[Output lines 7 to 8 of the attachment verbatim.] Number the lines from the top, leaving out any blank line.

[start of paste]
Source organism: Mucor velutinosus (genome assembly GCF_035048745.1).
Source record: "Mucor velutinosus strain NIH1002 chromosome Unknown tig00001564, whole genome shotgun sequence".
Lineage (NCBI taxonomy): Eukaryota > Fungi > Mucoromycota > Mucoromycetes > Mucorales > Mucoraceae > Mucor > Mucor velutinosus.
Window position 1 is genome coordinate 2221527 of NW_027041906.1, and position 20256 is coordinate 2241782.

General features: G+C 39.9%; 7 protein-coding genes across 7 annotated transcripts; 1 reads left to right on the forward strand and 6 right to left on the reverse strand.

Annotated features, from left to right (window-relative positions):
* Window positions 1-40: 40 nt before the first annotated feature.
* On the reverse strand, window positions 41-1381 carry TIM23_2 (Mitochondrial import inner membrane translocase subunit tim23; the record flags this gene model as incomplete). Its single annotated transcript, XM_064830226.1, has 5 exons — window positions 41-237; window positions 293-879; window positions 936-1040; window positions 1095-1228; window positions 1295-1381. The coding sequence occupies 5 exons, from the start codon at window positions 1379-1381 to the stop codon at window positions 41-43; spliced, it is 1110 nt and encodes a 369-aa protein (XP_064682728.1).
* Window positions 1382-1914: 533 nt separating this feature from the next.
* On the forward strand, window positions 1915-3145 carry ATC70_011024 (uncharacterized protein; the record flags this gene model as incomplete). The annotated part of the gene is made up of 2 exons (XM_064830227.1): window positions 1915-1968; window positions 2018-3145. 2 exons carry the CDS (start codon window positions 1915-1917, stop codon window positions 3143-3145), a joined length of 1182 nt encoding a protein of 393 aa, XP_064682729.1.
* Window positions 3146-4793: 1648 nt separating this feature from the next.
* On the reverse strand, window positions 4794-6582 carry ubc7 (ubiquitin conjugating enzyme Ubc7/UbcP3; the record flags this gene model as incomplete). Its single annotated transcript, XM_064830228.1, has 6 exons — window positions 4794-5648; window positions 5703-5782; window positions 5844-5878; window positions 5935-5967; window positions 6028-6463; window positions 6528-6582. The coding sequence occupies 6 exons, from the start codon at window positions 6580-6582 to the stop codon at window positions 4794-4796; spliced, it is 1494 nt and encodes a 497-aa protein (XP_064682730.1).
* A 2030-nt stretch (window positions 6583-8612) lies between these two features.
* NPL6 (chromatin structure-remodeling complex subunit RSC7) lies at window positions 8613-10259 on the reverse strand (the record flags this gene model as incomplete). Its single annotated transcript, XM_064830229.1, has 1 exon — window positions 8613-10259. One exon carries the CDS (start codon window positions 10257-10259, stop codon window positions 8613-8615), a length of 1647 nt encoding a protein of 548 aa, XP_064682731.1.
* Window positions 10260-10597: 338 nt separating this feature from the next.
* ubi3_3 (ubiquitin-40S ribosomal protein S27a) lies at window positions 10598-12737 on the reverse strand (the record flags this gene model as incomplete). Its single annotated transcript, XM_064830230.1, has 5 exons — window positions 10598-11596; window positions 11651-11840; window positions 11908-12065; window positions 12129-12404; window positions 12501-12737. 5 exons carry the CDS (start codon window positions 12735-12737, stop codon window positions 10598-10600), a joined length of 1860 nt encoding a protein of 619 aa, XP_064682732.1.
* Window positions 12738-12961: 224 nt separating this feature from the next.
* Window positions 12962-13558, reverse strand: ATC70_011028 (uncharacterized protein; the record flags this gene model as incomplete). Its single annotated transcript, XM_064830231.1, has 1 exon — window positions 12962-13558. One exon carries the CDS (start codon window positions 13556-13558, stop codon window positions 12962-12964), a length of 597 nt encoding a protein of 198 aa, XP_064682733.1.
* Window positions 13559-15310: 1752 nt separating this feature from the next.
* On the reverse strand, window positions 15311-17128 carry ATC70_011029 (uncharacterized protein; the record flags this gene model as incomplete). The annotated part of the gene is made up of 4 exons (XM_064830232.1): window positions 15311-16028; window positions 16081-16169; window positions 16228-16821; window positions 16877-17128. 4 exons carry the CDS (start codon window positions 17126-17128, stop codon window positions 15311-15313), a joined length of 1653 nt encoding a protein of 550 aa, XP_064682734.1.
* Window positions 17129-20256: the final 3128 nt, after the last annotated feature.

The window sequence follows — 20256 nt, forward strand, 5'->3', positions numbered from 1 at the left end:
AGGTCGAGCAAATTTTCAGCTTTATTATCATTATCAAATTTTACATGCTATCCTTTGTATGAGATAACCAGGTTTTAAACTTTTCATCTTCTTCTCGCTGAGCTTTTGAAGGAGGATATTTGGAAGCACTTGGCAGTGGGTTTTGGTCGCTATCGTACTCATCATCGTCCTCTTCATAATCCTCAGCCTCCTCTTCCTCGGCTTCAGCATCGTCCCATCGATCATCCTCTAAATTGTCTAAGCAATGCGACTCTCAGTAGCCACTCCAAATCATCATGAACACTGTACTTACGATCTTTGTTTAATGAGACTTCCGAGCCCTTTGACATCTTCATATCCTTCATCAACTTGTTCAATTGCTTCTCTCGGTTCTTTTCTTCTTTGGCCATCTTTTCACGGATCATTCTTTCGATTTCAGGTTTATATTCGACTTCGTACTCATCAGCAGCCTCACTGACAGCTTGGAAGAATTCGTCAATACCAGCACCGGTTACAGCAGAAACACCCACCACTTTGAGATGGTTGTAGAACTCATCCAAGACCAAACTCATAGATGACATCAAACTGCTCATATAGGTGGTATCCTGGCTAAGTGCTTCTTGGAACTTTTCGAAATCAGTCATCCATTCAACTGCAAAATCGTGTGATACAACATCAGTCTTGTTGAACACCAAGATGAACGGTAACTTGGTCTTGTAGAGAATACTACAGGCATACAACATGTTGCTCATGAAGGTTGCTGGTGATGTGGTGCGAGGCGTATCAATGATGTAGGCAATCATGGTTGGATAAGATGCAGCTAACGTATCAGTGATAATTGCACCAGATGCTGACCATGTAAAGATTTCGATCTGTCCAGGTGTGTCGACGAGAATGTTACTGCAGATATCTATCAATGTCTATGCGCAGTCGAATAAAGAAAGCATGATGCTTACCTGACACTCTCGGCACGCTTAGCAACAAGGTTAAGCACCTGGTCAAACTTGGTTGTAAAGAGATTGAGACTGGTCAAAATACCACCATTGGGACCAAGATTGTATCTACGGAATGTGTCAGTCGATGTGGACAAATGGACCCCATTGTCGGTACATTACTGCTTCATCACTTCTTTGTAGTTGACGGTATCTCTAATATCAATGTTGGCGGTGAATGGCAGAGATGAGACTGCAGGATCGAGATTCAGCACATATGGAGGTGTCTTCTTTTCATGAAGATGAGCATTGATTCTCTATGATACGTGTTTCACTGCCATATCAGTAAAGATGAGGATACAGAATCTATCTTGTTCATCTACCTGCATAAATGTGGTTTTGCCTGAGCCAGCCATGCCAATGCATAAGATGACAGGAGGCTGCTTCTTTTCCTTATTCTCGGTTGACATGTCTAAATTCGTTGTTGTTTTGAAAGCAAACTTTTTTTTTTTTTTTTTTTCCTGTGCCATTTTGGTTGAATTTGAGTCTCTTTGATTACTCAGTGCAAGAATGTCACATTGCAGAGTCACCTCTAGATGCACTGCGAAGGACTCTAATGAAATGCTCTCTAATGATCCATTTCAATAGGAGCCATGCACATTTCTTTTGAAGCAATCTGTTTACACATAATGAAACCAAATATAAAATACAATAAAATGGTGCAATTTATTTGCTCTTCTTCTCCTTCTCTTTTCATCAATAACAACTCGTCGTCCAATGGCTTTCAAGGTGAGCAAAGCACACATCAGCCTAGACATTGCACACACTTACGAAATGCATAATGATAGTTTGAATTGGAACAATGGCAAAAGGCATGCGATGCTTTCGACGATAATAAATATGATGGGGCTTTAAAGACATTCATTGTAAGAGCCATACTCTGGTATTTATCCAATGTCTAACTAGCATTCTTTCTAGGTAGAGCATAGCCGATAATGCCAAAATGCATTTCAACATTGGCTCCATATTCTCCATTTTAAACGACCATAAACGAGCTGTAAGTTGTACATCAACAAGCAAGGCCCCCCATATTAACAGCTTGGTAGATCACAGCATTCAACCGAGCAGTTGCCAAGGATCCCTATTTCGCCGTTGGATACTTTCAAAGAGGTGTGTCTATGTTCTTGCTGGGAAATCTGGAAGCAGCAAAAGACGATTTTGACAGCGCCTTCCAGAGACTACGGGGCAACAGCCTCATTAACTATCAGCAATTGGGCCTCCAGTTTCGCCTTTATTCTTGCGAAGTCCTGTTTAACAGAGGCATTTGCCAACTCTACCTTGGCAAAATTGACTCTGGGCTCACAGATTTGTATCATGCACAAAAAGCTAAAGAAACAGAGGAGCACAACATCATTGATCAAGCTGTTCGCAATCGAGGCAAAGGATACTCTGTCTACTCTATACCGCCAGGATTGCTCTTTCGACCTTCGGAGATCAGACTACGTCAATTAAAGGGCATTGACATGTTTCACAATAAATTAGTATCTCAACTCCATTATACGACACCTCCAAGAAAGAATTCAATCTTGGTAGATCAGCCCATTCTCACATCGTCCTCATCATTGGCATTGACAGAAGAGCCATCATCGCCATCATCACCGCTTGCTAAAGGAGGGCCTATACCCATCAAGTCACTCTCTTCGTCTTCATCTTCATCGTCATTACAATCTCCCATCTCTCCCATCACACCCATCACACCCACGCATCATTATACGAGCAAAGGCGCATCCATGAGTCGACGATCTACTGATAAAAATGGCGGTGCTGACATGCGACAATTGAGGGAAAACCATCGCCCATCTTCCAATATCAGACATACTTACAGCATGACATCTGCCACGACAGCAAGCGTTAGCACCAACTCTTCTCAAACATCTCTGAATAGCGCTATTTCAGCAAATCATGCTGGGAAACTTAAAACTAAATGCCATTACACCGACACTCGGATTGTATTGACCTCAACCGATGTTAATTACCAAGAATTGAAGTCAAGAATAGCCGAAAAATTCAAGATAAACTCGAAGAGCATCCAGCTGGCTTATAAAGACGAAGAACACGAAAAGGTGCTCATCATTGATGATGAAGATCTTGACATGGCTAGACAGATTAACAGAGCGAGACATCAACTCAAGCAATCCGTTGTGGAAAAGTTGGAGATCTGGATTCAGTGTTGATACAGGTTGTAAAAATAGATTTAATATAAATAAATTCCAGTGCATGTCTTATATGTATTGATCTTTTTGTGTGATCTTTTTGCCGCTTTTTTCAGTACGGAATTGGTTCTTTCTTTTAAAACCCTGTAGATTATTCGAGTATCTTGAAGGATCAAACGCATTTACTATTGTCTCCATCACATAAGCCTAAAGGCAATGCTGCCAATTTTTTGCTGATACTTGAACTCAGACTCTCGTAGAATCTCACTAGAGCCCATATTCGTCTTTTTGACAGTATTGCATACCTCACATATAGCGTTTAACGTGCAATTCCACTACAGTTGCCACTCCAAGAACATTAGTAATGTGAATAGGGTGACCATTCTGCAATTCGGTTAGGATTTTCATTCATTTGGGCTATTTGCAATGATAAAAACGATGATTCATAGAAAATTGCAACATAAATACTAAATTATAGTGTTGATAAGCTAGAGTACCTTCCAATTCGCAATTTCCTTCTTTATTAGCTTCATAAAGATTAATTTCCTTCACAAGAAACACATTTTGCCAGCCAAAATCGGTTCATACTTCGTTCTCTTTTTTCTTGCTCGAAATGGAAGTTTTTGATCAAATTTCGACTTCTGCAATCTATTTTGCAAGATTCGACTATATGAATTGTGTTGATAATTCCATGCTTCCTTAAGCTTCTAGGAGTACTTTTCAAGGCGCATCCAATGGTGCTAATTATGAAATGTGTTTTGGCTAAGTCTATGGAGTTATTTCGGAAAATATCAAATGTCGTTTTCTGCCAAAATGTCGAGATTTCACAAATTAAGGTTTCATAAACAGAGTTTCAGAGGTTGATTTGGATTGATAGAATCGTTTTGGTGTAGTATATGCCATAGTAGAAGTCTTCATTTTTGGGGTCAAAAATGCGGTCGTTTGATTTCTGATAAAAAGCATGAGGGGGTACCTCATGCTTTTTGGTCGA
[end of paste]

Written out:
* Window positions 1-40: 40 nt before the first annotated feature.
* On the reverse strand, window positions 41-1381 carry TIM23_2 (Mitochondrial import inner membrane translocase subunit tim23; the record flags this gene model as incomplete). Its single annotated transcript, XM_064830226.1, has 5 exons — window positions 41-237; window positions 293-879; window positions 936-1040; window positions 1095-1228; window positions 1295-1381. The coding sequence occupies 5 exons, from the start codon at window positions 1379-1381 to the stop codon at window positions 41-43; spliced, it is 1110 nt and encodes a 369-aa protein (XP_064682728.1).